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ACLU Lawsuit: Ferguson School District Locks Blacks Out of Electoral Process

The American Civil Liberties Union filed a federal lawsuit on Thursday against the Ferguson-Florissant School District in Missouri, accusing the district's electoral system of locking African-Americans out of the political process.

The district’s at-large system used to elect school board members violates the federal Voting Rights Act by weakening African-American voting strength, according to the complaint brought on behalf of black residents and the Missouri NAACP.

Despite being a majority of students, blacks only make up a minority of the district’s voting age population, and under the current system they’re systematically unable to vote for candidates of their choice, according to the suit. It aims to let residents vote for school board members who reside in their district.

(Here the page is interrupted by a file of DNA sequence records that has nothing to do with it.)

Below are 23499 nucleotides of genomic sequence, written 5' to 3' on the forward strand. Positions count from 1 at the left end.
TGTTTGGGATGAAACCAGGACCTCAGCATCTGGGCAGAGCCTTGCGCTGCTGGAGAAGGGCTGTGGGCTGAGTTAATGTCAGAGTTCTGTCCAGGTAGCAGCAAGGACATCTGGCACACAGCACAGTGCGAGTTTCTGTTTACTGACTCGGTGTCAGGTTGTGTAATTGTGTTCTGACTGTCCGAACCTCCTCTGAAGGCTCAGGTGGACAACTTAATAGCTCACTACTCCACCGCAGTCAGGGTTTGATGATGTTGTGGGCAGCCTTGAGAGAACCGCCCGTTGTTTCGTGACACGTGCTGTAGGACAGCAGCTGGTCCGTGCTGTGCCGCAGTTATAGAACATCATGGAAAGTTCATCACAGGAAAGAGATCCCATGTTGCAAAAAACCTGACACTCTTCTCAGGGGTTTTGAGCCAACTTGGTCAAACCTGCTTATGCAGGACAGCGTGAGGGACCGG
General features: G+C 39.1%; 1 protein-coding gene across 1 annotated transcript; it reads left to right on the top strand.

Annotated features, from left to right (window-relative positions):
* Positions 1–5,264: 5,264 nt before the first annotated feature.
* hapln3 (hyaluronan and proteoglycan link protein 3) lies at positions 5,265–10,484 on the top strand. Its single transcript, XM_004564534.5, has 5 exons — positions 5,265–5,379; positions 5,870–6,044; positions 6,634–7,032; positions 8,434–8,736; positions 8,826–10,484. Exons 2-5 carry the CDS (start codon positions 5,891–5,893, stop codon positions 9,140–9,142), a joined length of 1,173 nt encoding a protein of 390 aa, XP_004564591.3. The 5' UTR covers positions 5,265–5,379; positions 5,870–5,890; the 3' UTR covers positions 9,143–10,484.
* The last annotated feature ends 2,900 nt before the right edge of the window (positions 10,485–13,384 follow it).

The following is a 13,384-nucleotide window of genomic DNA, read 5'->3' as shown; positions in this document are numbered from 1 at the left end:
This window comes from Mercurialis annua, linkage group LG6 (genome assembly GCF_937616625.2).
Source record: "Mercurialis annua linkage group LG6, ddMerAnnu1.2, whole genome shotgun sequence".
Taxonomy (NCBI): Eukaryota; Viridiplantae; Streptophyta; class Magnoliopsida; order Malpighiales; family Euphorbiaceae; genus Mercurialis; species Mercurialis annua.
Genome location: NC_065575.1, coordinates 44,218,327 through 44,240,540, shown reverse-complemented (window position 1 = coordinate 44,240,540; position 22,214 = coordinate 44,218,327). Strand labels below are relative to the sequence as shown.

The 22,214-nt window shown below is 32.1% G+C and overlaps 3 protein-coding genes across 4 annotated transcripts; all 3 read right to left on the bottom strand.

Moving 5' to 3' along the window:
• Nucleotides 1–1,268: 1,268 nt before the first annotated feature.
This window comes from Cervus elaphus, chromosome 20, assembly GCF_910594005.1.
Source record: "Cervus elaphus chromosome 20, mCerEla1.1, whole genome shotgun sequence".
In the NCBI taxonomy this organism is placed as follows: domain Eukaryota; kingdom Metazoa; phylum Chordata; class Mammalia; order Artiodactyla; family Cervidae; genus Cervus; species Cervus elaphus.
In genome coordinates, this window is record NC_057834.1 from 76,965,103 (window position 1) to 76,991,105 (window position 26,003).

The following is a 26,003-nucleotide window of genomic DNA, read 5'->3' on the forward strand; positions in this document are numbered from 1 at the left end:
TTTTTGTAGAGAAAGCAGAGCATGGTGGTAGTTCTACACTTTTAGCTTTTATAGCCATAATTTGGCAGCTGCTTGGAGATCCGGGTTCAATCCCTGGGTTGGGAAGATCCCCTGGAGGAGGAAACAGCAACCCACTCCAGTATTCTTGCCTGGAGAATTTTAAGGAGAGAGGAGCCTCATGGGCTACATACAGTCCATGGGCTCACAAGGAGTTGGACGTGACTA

"It is a core American value that everyone has the right to cast a vote that counts," said Jeffrey Mittman, executive director of the ACLU of Missouri. "This lawsuit is a positive step toward addressing racial inequities in our education system that will affect not only Ferguson, but all of Missouri."

The Ferguson-Florissant School District was formed in the wake of a 1975 desegregation order meant to remedy the effects of discrimination against black students. Though African-Americans are 77 percent of the student body, there is only one black member on the seven-member school board.

The district said it was reviewing the lawsuit and hoped to issue a statement in the near future.

IN-DEPTH

— Miranda Leitsinger